A Vandermonde matrix is defined in terms of scalars , , …, by

The are called *points* or *nodes*. Note that while we have indexed the nodes from , they are usually indexed from in papers concerned with algorithms for solving Vandermonde systems.

Vandermonde matrices arise in polynomial interpolation. Suppose we wish to find a polynomial of degree at most that interpolates to the data , that is, , . These equations are equivalent to

where is the vector of coefficients. This is known as the *dual problem*. We know from polynomial interpolation theory that there is a unique interpolant if the are distinct, so this is the condition for to be nonsingular.

The problem

is called the *primal problem*, and it arises when we determine the weights for a quadrature rule: given moments find weights such that , .

## Determinant

The determinant of is a function of the points . If for some then has identical th and th columns, so is singular. Hence the determinant must have a factor . Consequently, we have

where, since both sides have degree in the , is a constant. But contains a term (from the main diagonal), so . Hence

This formula confirms that is nonsingular precisely when the are distinct.

## Inverse

Now assume that is nonsingular and let . Equating elements in the th row of gives

where is the Kronecker delta (equal to if and otherwise). These equations say that the polynomial takes the value at and at , . It is not hard to see that this polynomial is the Lagrange basis polynomial:

We deduce that

where denotes the sum of all distinct products of of the arguments (that is, is the th elementary symmetric function).

From (1) and (3) we see that if the are real and positive and arranged in increasing order and has a checkerboard sign pattern: the element has sign .

Note that summing (2) over gives

where the second equality follows from the fact that is a degree polynomial that takes the value at the distinct points . Hence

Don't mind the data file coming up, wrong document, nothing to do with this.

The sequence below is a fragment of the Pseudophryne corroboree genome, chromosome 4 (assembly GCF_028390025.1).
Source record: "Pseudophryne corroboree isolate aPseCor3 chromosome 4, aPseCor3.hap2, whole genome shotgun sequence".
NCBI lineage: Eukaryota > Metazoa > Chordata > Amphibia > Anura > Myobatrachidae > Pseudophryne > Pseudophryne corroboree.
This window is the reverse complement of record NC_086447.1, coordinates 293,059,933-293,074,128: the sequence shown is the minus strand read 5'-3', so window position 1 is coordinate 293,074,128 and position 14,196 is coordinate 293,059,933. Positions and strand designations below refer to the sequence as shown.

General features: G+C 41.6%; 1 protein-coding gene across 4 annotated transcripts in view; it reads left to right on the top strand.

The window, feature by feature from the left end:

so the elements in the th column of the inverse sum to for and for .

## Example

To illustrate the formulas above, here is an example, with and :

for which .

## Conditioning

Vandermonde matrices are notorious for being ill conditioned. The ill conditioning stems from the monomials being a poor basis for the polynomials on the real line. For arbitrary distinct points , Gautschi showed that satisfies

with equality on the right when for all with a fixed (in particular, when for all ). Note that the upper and lower bounds differ by at most a factor . It is also known that for any set of real points ,

and that for we have , where the lower bound is an extremely fast growing function of the dimension!

These exponential lower bounds are alarming, but they do not necessarily rule out the use of Vandermonde matrices in practice. One of the reasons is that there are specialized algorithms for solving Vandermonde systems whose accuracy is not dependent on the condition number , and which in some cases can be proved to be highly accurate. The first such algorithm is an operation algorithm for solving of Björck and Pereyra (1970). There is now a long list of generalizations of this algorithm in various directions, including for confluent Vandermonde-like matrices (Higham, 1990), as well as for more specialized problems (Demmel and Koev, 2005) and more general ones (Bella et al., 2009). Another important observation is that the exponential lower bounds are for real nodes. For complex nodes can be much better conditioned. Indeed when the are the roots of unity, is the unitary Fourier matrix and so is perfectly conditioned.